There is a wide array of embryonic projects attempting to deal with datastores and persistence, but no obvious best solution. We still need a solid ORM that works as much as it can to provide a common API for both relational and non-relational stores.

There is a lot of pent-up demand for server-side JavaScript, so I think the ecosystem will evolve very naturally to fill in all the gaps we currently have.

Astro (node-xmpp): In particular I would like to drop the node-base64 dependency from node-xmpp. A patch exposing Base64 encoding/decoding had been posted, but didn't get merged.

I saw CommonJS mentioned here and there. It's a project that aims to standardize libraries across multiple JavaScript interpreters/frameworks. Their module system has been implemented and npm uses their package.json spec. Other than that I fear there won't be too many shared patterns because contrary to many other implementations everything has to be asynchronous in Node.js.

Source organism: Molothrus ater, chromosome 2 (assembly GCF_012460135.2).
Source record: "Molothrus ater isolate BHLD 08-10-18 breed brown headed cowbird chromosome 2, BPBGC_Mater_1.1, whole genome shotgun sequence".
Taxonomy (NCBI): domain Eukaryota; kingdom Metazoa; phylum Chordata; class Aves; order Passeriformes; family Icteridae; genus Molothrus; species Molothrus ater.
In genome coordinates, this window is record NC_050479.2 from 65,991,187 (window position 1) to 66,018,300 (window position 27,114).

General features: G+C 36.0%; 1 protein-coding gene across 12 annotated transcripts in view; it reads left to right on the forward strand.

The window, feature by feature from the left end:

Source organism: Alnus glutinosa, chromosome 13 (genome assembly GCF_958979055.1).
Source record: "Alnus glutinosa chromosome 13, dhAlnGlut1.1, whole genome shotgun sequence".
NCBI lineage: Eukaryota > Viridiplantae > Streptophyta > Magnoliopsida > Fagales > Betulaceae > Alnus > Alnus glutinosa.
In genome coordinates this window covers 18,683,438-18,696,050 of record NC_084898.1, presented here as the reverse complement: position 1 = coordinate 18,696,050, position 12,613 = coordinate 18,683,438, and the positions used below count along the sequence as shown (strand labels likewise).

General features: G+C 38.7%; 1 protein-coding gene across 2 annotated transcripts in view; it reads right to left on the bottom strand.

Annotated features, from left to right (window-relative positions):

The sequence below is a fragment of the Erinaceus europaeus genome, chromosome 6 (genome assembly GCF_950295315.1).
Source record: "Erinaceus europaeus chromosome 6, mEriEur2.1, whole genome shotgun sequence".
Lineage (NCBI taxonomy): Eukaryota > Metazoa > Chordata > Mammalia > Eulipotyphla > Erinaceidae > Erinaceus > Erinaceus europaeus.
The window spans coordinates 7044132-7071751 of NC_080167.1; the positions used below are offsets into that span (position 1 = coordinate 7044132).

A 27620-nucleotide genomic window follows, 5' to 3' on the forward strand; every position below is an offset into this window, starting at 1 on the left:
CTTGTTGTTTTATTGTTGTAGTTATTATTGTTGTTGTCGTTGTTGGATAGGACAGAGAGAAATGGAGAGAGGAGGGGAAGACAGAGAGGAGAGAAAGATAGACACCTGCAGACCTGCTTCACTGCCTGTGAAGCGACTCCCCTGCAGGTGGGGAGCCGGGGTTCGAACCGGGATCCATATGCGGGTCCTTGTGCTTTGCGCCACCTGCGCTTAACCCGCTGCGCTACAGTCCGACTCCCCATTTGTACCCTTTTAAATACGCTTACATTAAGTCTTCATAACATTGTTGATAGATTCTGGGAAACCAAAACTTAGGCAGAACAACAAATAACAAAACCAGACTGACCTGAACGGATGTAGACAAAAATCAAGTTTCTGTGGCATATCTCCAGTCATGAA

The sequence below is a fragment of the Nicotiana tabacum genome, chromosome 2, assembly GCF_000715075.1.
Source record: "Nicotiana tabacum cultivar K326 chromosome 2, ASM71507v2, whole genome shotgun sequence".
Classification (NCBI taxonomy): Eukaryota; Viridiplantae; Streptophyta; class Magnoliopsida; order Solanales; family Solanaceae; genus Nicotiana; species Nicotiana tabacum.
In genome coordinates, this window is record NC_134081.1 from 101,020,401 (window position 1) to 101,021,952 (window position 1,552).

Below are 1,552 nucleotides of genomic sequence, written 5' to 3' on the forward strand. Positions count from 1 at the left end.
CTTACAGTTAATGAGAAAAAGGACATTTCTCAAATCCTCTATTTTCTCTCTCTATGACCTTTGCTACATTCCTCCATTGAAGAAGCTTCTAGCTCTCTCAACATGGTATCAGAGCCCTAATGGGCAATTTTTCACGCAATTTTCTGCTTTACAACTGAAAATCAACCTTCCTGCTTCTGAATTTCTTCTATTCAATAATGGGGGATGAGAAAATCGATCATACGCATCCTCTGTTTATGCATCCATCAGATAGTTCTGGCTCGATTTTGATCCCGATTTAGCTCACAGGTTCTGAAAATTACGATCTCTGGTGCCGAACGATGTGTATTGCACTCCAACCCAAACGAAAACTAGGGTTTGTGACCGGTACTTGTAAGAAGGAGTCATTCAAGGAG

It's also interesting to many people trying to get web frameworks right.

Asynchronous programming can sometimes be a hassle and I understand if developers sometimes omit the callback references just to keep the control flow more straight-forward.

Peteris & James (StackVM): Whenever we think up some potential new library that we’d like to see in Node.js, we hack it up ourselves and release it so other programmers don’t need to waste time reinventing the wheel. Plenty of other programmers do the same thing, and the supporting ecosystem of libraries evolves on its own naturally. The Node.js core is intended to be small with the bulk of the functionality provided by supporting libraries, which is a good way for a community-driven project to distribute the workload and encourage participation.